Bernie Callaghan: The concept of servant leadership in turbulent times

What sort of leaders does the region, its businesses and its public sector organisations need?

Bernie Callaghan
Bernie Callaghan

What sort of leaders does the region, its businesses and its public sector organisations need?

The demand for ‘strong’ leadership is often repeated but what kind of leader is most effective in tougher times such as these?

Tom Peters admits that in ‘crazy and chaotic times’ many companies fall back on an old-style hierarchical command and control approach. He believes they should look instead at what’s been coined servant leadership.

It’s a fascinating concept, which requires managers who are open to new ways of thinking to be less autocratic, to listen and engage more with employees.

In essence the servant leader exists to serve those in the organisation and bring out the best in them all.

Being collaborative and empowering, supporting and engaging with employees are obvious attributes of good leadership.

During a slow recovery from a recession, however, when tough decisions still have to be made about cutbacks, it would be easy to retreat to a more dictatorial distance from colleagues.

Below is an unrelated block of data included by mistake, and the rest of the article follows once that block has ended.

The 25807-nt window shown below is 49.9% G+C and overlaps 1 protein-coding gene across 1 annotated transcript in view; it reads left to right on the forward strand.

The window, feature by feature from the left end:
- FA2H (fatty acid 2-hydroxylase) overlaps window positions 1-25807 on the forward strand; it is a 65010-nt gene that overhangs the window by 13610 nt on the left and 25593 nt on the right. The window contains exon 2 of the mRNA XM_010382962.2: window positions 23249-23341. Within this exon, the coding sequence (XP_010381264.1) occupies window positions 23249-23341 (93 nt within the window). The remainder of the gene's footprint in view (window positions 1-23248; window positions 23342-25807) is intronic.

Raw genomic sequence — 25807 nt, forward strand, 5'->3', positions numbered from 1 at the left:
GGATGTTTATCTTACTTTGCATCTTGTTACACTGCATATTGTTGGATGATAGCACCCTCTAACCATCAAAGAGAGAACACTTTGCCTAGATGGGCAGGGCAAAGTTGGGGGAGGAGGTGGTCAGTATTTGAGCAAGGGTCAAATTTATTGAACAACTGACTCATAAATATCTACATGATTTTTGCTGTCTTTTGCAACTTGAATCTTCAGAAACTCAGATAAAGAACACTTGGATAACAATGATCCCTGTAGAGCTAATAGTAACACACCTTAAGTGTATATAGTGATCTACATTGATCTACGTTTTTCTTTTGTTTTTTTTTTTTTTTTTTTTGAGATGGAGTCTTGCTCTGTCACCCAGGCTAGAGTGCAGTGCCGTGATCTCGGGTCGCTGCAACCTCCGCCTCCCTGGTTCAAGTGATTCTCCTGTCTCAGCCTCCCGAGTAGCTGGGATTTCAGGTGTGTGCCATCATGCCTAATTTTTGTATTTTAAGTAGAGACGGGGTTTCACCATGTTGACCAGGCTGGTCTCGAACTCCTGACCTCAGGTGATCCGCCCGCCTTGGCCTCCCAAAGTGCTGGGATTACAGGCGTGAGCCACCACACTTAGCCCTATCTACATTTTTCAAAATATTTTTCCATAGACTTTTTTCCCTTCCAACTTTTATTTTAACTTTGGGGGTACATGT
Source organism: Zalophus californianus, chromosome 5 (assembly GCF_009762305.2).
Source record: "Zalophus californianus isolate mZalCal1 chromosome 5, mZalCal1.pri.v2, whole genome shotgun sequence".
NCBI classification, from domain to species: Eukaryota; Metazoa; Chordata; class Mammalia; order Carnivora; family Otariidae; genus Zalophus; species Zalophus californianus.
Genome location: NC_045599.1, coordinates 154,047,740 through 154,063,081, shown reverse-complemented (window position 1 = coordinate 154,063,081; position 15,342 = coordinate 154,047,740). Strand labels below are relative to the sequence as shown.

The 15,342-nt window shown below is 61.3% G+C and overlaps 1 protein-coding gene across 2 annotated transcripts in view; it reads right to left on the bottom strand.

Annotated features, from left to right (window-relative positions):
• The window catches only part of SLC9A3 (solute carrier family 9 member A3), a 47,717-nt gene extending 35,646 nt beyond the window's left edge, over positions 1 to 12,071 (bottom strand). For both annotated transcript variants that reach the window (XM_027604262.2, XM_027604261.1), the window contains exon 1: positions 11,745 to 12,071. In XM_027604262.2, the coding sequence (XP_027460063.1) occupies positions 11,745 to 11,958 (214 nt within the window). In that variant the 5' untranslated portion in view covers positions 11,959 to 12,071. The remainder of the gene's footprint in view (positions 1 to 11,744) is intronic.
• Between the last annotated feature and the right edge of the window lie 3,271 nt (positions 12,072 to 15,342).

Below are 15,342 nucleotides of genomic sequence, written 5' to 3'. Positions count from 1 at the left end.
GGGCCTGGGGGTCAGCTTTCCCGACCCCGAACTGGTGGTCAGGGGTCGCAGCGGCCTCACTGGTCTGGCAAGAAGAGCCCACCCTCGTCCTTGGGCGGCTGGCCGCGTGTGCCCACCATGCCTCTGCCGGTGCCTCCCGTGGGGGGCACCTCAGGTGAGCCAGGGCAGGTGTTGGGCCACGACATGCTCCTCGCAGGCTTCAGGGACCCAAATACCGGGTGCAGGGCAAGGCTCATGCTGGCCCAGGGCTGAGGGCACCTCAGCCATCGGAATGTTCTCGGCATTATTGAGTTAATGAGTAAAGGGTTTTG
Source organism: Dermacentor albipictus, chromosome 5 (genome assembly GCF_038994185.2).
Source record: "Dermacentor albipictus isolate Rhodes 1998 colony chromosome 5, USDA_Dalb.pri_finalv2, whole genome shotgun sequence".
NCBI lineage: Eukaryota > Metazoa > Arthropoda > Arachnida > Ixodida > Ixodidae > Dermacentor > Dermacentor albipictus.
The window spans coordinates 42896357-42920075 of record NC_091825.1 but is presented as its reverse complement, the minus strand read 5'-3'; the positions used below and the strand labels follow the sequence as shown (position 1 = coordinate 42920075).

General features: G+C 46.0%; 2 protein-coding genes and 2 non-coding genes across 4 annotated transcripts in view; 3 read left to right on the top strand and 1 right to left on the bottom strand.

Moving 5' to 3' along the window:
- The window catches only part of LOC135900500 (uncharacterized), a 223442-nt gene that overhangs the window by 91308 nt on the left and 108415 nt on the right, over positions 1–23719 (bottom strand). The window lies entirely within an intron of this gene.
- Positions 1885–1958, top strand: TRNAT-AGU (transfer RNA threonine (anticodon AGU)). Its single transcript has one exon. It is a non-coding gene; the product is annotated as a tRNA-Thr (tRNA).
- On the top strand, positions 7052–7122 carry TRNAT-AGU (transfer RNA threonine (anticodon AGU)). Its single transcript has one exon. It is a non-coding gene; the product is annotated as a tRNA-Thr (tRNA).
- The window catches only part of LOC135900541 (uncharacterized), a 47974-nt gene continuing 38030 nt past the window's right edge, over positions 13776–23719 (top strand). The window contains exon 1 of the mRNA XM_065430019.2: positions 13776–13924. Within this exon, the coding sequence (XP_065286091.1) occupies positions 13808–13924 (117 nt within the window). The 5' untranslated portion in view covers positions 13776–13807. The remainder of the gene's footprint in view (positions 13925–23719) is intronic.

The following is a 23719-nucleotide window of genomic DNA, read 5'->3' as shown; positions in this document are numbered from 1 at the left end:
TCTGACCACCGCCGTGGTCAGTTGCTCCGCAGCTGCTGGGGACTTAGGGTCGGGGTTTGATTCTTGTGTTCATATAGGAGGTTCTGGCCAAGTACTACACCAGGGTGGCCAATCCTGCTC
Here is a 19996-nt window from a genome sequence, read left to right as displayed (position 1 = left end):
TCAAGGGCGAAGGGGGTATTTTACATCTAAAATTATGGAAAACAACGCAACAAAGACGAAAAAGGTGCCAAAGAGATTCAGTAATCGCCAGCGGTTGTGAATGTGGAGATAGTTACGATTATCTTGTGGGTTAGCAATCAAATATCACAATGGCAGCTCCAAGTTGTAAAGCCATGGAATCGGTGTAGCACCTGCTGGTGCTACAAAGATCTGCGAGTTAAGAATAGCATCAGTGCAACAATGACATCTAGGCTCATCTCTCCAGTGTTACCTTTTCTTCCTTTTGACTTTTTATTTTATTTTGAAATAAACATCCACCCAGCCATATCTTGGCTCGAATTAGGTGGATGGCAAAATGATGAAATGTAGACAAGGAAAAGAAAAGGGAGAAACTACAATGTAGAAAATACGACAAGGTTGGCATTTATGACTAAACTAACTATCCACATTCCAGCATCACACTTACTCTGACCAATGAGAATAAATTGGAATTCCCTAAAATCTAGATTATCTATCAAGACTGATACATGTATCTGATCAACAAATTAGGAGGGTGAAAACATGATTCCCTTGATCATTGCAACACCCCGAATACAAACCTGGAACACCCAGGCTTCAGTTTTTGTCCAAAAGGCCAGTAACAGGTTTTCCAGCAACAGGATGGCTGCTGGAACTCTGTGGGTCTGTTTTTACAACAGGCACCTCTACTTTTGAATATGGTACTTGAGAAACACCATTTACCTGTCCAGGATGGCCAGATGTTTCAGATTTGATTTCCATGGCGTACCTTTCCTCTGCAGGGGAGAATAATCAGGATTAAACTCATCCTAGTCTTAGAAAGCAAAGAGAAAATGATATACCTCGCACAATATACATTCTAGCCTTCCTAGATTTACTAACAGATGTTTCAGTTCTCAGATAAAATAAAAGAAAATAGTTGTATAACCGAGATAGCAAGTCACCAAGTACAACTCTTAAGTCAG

The urge to be slightly detached must be even more attractive for younger managers who will never have experienced a prolonged economic downturn like this one before. This makes the recent rise in servant leadership practice all the more interesting.

In the North East, with its many owner-managed businesses, the responsibility of leadership is keenly felt during turbulent times.

The concept of servant leadership in which the directors serve the employees, and the employees serve the organisation often works well in such establishments.

Mutual dependency can boost motivation and lead to growth.

Critics call servant leadership paternalistic, based on a falsehood because while managers fire employees, no servant can fire his master.

They prefer an adult partnership rather than the ‘more extreme’ servant role.

It’s all part of a lively discussion, which focuses many managers on what role they currently play with employees and how it could be improved.

Radical, tough decisions have had to be made in many businesses to drive change and survival.

Managing these while keeping employees engaged and positive is extremely difficult.

Today’s challenges are not about the leader, however, but about what he or she enables and creates.

That applies to the smallest of businesses as well as multinational corporations or public sector bodies. Renewal can come from rethinking roles to build much stronger teams.

And in business, regional and political arenas the need for leaders to work together effectively drives much-needed change and progress.

:: Professor Bernie Callaghan is dean of the faculty of business and law at the University of Sunderland

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